The busiest and most important port in Rome was the Ripa Grande situated on the western banks of the Tiber between modern-day Ponte Sublicio and Ponte Palatino. Turner’s sketch, drawn from the opposite side of the river, shows the cargo shipping docked in front of the customs house of the port. The tall slender column on the left behind the boats is a lighthouse, constructed on the orders of Pope Pius VII in about 1814–15.1 Much of the Ripa Grande port, including the lighthouse, was destroyed during the 1880s to make way for the modern walls and embankment flood defences. In the distance on the right are the broken arches of the Ponte Rotto and the nearby circular Temple of Hercules the Victor, whilst in the far distance is the Capitoline Hill with the Tower of the Sentarial Palace and, on the right the Torre dei Milize.
Other sketches of the Porto di Ripa Grande can be found within the St Peter’s sketchbook (Tate D16255 and D16258; Turner Bequest CLXXXVIII 55 and 56a) and the Rome and Florence sketchbook (Tate D16492–D16493; Turner Bequest CXCI 5–5a). Turner also revisited this section of the river during his 1828 sojourn in Rome, see the Rimini to Rome sketchbook (Tate D14839–D14840; CLXXVIII 4a–5). These drawings later formed the basis of a finished oil painting, Rome, from Mount Aventine exhibited 1836 (Earl of Rosebery, on loan to the National Gallery of Scotland).2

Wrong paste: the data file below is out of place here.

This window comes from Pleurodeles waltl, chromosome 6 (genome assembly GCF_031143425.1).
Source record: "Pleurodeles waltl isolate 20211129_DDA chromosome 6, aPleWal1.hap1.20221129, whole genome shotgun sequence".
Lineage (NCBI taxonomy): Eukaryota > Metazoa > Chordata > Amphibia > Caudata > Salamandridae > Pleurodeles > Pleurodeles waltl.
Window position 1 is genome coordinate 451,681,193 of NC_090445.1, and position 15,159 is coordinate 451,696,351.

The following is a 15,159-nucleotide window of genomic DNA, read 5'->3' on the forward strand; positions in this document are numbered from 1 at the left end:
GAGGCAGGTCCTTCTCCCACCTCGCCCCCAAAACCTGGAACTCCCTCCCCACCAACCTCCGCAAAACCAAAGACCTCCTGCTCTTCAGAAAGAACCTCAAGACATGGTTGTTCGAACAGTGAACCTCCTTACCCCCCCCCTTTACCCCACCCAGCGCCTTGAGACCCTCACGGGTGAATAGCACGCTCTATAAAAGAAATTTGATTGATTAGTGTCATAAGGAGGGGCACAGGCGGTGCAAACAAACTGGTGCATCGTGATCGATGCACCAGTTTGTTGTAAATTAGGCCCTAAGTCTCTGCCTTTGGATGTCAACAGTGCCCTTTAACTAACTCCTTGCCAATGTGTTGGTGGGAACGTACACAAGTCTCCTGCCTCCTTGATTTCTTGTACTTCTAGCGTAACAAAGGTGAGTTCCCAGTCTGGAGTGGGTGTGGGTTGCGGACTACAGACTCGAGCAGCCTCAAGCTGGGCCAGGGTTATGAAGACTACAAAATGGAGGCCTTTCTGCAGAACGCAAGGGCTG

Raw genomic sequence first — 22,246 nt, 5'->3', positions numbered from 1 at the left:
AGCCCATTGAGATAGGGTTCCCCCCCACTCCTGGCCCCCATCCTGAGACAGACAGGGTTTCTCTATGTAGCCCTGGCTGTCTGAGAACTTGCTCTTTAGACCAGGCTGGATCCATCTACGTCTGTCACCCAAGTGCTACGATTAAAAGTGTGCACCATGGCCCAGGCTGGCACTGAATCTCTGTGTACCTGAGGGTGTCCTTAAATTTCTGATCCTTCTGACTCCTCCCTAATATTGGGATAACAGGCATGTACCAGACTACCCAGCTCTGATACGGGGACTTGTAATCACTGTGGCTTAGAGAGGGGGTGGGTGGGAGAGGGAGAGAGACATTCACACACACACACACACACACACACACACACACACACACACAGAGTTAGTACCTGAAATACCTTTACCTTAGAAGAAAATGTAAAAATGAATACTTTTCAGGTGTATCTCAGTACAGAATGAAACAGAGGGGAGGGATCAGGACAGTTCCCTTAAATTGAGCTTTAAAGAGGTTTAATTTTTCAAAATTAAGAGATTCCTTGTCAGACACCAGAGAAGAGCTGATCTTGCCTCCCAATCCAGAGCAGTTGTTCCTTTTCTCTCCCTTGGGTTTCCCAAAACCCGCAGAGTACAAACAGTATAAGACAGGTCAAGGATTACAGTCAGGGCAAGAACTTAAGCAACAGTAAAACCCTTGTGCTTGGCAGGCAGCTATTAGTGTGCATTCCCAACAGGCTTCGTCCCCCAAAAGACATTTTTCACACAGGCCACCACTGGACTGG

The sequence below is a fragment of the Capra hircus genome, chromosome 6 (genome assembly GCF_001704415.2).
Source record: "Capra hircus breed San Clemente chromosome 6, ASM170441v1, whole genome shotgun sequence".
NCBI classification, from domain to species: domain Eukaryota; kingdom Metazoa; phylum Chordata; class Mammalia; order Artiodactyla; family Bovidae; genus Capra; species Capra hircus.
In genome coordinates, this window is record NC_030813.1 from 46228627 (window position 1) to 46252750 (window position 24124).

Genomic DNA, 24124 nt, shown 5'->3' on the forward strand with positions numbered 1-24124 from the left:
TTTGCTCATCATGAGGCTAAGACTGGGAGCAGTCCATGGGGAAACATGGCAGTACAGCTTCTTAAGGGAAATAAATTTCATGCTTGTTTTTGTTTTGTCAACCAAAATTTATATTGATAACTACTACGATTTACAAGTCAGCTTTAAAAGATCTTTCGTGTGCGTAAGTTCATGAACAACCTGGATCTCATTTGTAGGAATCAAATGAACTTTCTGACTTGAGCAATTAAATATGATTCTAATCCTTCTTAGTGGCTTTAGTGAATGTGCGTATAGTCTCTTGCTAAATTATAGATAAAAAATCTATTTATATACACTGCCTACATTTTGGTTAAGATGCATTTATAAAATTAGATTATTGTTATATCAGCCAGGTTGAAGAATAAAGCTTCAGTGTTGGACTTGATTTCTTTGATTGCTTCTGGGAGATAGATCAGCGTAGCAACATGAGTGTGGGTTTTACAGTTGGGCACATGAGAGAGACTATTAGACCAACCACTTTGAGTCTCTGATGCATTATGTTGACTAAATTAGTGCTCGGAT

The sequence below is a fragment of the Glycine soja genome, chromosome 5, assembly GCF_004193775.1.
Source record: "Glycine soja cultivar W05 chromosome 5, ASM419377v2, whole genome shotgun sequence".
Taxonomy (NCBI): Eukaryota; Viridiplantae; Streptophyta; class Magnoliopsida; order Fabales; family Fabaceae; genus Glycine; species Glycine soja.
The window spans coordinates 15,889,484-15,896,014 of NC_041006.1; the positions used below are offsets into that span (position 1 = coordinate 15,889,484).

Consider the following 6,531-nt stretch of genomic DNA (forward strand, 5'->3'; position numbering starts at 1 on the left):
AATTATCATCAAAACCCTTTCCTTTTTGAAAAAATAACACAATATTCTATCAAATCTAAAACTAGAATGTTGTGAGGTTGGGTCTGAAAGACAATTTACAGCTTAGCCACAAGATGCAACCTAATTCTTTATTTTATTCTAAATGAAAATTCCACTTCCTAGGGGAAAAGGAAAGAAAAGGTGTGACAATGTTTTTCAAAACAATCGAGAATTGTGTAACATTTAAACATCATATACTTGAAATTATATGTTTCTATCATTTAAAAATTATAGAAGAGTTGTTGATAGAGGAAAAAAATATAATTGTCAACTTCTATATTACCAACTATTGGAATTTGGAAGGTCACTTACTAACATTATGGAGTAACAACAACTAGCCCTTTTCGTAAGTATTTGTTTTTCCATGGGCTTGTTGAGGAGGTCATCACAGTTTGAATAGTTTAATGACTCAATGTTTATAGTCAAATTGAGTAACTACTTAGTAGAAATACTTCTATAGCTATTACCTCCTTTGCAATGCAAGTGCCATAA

Jeremiah Donovan, Rome, Ancient and Modern, and its Environs, Oxford 1843. vol.3, p.1019. For an alternative view see two oil paintings by Léon-François–Antoine Fleury (1804–58), reproduced in colour in Anna Ottani Cavina, Un Paese Incantato: Italia Dipinta da Thomas Jones a Corot, exhibition catalogue, Galeries nationales du Grand Palais and Palazzo Te, Mantova, Italy 2001, pp.178–9, figs.110 and 111.
Martin Butlin and Evelyn Joll, The Paintings of J.M.W. Turner, revised ed., New Haven and London 1984, no.366.
- townscapes / man-made features(21,710)